The New synagogue in Szeged, built between 1900 and 1902, is one of the largest synagogues in the world. The synagogue displays a mixture of many styles, from Art Nouveau to Moorish and Gothic. Its architect, Lipót Baumhorn, built several dozen synagogues in Central and Eastern Europe.
St. Stephen's Cathedral is one of the largest cathedrals in Hungary and one of the coronation churches in Hungary, having been the coronation church of Bela in 1235. The cathedral was used as a mosque during the Turkish occupation. After the liberation of Hungary, the authorities decided to build a new church on the site, and the present Baroque building was erected from 1743 to 1771.
This church was built in the baroque and Louis XVI style. It was given official cathedral status in 1993 by Pope John Paul II. It houses a certified replica of the Shroud of Turin.
The Serbian Church, built in 1911, now operates as an independent gallery showcasing local and foreign artists' works. Exhibitions change every two months.
Szombathely Cathedral was built from 1791 to 1797, fourteen years after the creation of the diocese. The building was endowed with a classical style in the taste of the 18th century, while the interior of the church was completed later in the 19th century.
The Synagogue in Szydłów was built between 1534 and 1564 as a fortress synagogue in the late Gothic style. During World War II the synagogue was repurposed as a weapons and food magazine. The building was used as a village cinema and library. The synagogue is now the seat of the Commune Culture Centre in Poland.
The Sæbø church is a long church from 1884. The first church in Sæbø was probably built around 1300, which makes Sæbø one of the first parishes in Nordhordland to have its own church. In the 1860s it became clear that a new church was needed in Sæbø, as the old one did not meet the requirements laid down by law. The work was carried out by the builder Karl Askeland, who had also designed the church.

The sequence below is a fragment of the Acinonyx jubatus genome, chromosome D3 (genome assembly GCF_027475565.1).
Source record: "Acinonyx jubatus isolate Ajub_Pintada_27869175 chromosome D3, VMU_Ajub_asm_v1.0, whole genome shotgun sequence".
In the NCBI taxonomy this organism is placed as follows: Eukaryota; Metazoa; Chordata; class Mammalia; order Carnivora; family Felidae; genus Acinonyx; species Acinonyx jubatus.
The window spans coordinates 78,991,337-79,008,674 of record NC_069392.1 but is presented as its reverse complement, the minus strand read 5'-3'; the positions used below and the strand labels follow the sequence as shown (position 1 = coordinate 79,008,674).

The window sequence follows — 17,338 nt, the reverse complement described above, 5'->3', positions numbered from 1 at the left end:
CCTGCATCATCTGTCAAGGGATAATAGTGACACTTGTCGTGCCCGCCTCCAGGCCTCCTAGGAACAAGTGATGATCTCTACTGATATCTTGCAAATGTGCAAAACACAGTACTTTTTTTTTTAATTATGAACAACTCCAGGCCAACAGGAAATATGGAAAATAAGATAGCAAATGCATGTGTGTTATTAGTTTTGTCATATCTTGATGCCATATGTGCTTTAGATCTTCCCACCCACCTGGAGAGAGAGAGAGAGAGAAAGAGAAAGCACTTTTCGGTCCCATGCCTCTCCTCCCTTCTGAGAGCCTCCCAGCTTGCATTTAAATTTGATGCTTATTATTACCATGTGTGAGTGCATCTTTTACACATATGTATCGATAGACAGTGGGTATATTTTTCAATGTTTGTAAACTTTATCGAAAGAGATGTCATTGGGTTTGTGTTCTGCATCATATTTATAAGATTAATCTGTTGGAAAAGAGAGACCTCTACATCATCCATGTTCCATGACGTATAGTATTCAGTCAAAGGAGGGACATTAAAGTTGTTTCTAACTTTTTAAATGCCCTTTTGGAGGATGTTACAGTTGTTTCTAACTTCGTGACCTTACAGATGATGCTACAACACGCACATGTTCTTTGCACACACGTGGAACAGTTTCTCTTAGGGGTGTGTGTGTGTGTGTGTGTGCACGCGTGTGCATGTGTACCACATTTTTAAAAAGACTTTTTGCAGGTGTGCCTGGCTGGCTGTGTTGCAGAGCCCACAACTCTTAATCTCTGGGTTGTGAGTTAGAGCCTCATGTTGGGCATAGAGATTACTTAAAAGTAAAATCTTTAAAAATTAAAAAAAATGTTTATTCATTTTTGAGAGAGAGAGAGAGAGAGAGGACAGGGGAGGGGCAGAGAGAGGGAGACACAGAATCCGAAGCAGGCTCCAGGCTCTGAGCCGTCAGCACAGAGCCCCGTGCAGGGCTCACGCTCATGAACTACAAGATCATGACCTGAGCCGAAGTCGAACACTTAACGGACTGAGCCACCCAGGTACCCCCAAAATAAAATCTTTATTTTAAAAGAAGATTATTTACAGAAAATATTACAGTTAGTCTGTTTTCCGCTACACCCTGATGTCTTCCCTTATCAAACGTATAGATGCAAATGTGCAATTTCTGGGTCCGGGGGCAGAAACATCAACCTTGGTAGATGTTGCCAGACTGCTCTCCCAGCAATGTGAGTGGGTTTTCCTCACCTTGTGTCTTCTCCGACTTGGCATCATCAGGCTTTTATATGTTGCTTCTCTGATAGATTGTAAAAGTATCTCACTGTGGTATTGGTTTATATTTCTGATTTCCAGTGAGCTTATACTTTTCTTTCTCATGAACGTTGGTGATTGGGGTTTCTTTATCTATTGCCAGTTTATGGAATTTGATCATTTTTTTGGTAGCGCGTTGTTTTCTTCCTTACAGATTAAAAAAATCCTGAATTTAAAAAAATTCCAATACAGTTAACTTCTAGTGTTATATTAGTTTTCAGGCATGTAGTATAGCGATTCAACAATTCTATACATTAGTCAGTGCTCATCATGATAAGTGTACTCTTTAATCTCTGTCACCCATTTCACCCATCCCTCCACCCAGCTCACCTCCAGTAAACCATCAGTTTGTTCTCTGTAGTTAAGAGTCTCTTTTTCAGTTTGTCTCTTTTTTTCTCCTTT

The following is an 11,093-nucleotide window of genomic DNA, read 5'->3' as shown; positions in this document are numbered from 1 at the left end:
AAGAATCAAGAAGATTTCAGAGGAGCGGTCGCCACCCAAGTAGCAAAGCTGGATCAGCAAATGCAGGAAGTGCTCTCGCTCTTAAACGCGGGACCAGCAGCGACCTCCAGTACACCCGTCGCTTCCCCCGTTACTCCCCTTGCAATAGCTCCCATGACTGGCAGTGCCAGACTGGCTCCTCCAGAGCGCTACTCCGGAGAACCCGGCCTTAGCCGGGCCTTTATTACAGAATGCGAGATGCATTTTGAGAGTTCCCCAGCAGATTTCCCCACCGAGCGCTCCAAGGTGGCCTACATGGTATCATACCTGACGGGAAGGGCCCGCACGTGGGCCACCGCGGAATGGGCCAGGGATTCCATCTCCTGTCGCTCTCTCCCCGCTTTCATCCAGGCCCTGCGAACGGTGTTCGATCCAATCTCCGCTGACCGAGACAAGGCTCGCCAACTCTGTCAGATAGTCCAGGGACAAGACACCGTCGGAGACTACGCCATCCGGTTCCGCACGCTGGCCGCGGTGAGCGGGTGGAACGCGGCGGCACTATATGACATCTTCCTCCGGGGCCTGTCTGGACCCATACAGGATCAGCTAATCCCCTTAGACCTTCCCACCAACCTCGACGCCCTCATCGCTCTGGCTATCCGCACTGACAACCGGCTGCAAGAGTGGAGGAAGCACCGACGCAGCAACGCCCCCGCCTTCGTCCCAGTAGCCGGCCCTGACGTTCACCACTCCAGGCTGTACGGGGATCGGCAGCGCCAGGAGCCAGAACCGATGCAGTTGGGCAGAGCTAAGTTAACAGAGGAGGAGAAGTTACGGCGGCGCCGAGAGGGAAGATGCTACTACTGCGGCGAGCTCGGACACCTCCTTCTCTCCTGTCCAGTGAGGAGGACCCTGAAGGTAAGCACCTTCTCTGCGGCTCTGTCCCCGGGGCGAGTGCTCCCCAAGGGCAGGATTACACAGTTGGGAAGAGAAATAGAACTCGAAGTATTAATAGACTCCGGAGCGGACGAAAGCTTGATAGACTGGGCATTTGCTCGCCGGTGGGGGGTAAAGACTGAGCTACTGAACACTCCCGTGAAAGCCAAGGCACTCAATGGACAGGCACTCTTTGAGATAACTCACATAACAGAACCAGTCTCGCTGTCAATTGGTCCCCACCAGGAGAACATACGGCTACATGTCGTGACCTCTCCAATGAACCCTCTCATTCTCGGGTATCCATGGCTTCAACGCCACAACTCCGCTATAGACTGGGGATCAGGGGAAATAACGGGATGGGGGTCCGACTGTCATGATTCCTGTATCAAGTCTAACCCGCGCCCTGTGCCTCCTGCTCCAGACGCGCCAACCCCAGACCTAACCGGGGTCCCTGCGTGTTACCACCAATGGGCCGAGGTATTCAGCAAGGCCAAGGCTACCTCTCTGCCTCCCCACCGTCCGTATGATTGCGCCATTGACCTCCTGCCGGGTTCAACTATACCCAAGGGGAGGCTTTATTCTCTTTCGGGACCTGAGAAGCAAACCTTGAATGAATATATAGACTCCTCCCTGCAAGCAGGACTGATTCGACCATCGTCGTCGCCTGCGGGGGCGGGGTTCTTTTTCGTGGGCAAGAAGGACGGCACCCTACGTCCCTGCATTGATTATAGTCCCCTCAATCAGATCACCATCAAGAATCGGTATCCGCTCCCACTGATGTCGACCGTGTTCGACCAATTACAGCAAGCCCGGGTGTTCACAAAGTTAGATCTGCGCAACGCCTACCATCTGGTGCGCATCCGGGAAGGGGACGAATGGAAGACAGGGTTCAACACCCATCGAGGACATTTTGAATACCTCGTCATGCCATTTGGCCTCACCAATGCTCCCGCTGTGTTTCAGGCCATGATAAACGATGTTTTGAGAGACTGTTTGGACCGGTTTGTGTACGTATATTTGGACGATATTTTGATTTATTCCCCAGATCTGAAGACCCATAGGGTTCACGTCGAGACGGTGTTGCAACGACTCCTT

The Sæle Church is a wooden church built in 1903. The church has a long plan and was designed by the architect Hans Jacob Sparre. Until the construction of the new church, the old stone church from around 1200 on Kvamsøy was the parish church. It was old, small and inaccessible, so many members of the parish worked on the construction of a new church, either on Sæle or on Lindane.
The Sælen church is one of the three churches in Fyllingsdalen. It was built in 2001, after an architectural competition in 1998. On the altar wall there is an artwork by Søren Ubisch. The building was awarded one of the four Bergen Masonry Prizes in 2003.
The church in Sødorp is a cruciform church built of wood with a tower in the middle of the cross plan. The monogram of King Fredrik V is above the side entrance to the north. In 1908-10 the church was dismantled and moved to the presbytery west of Gudbrandsdalslågen, where it still stands (rededicated on 19 October 1910). In 1960-61 the church was restored.
The painted churches of the Troodos Mountains are exceptional examples of the artistic legacy of the Byzantine Empire in Cyprus. With their vibrant biblical scenes imprinted on walls and ceilings, each of the following 10 UNESCO World Heritage churches is a little treasure to visit.
Cemeteries serve as places of eternal rest for the deceased, but they also nourish the living with the historical events, cultural trends and artistic movements and beliefs of the past. The style, history, and peculiarity of the following cemeteries make them some of the most unique in Europe.
Churches are home to amazing artefacts. In some cases, an a priori ordinary object such as the church clock, can become a real highlight, either because of its appearance, operation or the information it provides. Here are six amazing church clocks you must know about in Europe.